Unique entrepreneurial spirit.
Entrepreneurship looks different for everyone, and the definition often changes throughout your career and life—and that’s okay. Everyone is entrepreneurial to a degree, and embracing that entrepreneurial spirit will only open unimaginable doors.
”In many ways what our roles have become is intrapreneurs. It's how do you foster change and drive innovation and have more of an entrepreneurial mindset within a company that the way it's built is not catered to that.Jon Troutman & Nate ScherotterCo-Founders of Empathy Wines
Fostering the Entrepreneurial Spirit to Scale a Business with Jon Troutman and Nate Sherotter
Katie Hankinson (00:02): Hi, I’m Katie Hankinson.
Mickey Cloud (00:04): And I’m Mickey Cloud, and welcome to Building While Flying, a new podcast from The Sasha Group where we interview business leaders about how they tackle challenges, stay resilient, and navigate ever-changing skies.
Mickey Cloud (00:23): Charlie and Nate, welcome to Building While Flying. Thanks so much for joining us, John and Nate, joining us from Constellation Brands, a Fortune 500 wine, beer and spirits portfolio company where they’re both VPs of the direct to consumer businesses. They joined Constellation when the company required Empathy Wines, the digitally native winery that they co-founded with VaynerX chairman Gary Vaynerchuk. Full disclosure for our listeners, Nate and John, I consider both of you guys to be very close friends. We all worked together at VaynerMedia starting in 2011, ’12, when the agency was in hyper growth mode but for our audience, can you each share maybe a little bit of background and what led you to VaynerX’s doors that decade ago?
Nate (01:00): Yeah, so John and I have a pretty similar past on how we entered the VaynerX and Gary Vaynerchuk world. As a college kid I was quite interested in wine and was researching online just more about it, wanted to learn more about it, and stumbled across Gary’s Wine Library TV videos and got hooked, watched probably every episode and randomly I guess built up the courage to just send him an email saying … Introducing myself and asking if he offers internships at The Wine Library, which was his dad’s liquor store in New Jersey, and he responded and said, I think it was one word and said yes. But I saw he CC’d his assistant on the email and followed up with his assistant. We both were Arizona State graduates so we bonded over that. Flew out to New Jersey, had an internship at Wine Library, came back the next summer, did an internship at Cork’d which John can describe, John was the managing editor of Cork’d, and then just stuck with Gary throughout his career. He shifted more from wine to digital advertising with VaynerMedia and then held multiple positions at VaynerMedia over about eight years going from Gary’s assistant and then building more into operational roles within the agency.
John (02:18): Like Nate described, my story is pretty similar in that I finished school in ’07, fresh out of undergrad, bright-eyed, bushy-tailed, thought I was going to change the business world and needless to say I wasn’t getting a whole lot of phone calls back from potential employers just based on the state of the economy then. Instead, and this sounds like a total cliché, I made the kind of decision to follow my passion, which at the time was this very intensive budding interest in food and wine and so I recognized that what Gary was doing for the wine world was pretty radically different than just about what anyone else was doing and so a series of tweets turned into a couple of DMs with him. I was shooting my shot and asking for any job opportunities. Finally was able to get in front of him face to face at the Boston Wine Expo where he was one of the keynote speakers, kind of this big wine exhibit that goes on every year.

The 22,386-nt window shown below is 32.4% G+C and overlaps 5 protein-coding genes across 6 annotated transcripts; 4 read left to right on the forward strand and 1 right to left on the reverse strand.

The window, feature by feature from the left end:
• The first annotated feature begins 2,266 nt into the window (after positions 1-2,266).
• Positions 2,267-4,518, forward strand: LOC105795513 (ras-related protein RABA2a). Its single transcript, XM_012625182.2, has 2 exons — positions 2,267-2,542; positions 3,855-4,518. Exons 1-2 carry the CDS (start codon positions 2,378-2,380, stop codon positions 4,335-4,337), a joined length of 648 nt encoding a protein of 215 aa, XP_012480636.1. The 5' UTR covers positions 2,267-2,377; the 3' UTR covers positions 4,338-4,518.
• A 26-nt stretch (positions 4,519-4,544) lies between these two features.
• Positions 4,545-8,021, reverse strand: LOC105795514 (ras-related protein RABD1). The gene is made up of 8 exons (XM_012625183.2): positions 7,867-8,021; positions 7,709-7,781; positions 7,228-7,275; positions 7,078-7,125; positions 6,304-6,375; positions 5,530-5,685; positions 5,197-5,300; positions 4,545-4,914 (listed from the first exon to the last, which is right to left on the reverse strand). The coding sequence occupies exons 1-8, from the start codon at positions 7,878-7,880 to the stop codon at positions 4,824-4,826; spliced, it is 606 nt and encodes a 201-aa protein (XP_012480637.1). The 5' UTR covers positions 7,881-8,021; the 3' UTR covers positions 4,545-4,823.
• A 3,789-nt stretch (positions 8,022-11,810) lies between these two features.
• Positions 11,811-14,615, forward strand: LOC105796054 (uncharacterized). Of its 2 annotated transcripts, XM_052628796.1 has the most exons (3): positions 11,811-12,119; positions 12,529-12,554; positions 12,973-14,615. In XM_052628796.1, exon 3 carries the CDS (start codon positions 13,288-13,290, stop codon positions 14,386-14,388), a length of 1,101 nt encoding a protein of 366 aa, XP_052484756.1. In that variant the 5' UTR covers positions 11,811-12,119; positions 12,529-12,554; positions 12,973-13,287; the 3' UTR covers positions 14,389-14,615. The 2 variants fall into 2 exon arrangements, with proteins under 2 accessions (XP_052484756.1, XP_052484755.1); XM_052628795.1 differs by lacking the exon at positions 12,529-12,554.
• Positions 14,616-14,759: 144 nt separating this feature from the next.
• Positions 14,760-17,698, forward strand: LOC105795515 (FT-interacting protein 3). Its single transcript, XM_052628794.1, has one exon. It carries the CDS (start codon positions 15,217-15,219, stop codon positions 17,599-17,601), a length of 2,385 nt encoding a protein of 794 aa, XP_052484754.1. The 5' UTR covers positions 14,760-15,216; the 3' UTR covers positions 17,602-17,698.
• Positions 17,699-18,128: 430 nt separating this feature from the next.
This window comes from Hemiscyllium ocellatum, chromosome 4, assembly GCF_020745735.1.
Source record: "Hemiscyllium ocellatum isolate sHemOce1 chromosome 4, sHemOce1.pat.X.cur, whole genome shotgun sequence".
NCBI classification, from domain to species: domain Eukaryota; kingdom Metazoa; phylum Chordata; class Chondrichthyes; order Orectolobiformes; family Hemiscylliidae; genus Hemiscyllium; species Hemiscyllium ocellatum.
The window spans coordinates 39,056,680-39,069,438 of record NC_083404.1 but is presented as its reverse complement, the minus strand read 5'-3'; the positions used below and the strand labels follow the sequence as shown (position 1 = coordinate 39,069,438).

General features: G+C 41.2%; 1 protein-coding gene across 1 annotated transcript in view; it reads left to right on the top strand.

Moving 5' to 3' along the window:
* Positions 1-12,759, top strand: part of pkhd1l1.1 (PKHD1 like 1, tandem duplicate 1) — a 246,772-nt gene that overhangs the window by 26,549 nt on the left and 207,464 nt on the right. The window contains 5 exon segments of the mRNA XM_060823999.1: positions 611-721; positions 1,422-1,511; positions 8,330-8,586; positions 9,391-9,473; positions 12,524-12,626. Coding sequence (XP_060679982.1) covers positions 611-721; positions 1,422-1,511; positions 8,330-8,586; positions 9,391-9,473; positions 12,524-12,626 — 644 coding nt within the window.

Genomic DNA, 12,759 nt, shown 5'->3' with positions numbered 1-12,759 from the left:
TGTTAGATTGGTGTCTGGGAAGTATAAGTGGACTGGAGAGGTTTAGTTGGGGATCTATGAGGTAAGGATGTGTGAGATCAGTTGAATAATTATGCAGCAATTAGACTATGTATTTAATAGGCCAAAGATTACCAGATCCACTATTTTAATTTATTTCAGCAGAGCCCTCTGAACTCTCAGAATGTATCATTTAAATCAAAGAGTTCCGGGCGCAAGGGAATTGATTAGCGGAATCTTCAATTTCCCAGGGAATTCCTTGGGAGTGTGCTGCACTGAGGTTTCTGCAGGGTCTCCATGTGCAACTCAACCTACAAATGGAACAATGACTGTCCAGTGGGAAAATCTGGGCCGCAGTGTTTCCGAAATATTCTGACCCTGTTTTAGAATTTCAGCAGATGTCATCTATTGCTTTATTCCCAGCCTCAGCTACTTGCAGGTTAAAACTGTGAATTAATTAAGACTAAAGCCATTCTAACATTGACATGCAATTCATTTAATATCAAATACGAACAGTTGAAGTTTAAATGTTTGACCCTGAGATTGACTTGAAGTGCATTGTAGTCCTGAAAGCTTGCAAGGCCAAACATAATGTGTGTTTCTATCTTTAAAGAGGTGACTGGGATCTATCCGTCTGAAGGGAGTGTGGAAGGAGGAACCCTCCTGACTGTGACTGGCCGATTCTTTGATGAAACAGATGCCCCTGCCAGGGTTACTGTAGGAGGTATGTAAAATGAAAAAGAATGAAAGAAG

John (03:18): That was summer of 2008 and so at the time he had a little booth where he was promoting Wine Library and Wine Library TV and I literally offered to just help hand out at the time were DVDs of his videos which is so funny to think of in hindsight given where the worlds of YouTube and Netflix have gone but … I think he just liked the fact that I was willing to work for free which is a mantra that I know he has preached loud and proud since then. I’m probably living proof of kind of what that can turn into if you’re willing to do it. That’s how I started my career with him, which then ultimately turned into a job at Cork’d that Nate mentioned, wine social network in kind of the early days of Twitter and Facebook and all these different people trying to build like the niche versions of those platforms.
John (04:10): Needless to say we didn’t end up kind of scaling that business the way we intended to. Before I eventually landed at VaynerMedia where I was lucky to work with you and Nate and everyone else.
Mickey Cloud (04:19): Let’s start with what your worlds look like day at Constellation. Can you guys give us a little background on that?
Nate (04:25): Yeah, I’ll jump in there first. So John and I joined Constellation as you said in June, both as VPs, myself of VP of the direct consumer operations side of the business. So a lot of what I’m focused on is the fun stuff, inventory management, customer experience, regulations, compliance, but also how do we build an operationally efficient machine that can drive the marketing team so that we put together really efficient programs, we deliver on customer expectations with every single order and that our touchpoints with the customer are spot-on every time. So a lot of it again is … What I’m kind of working on building out in terms of operational efficiencies and operational offense.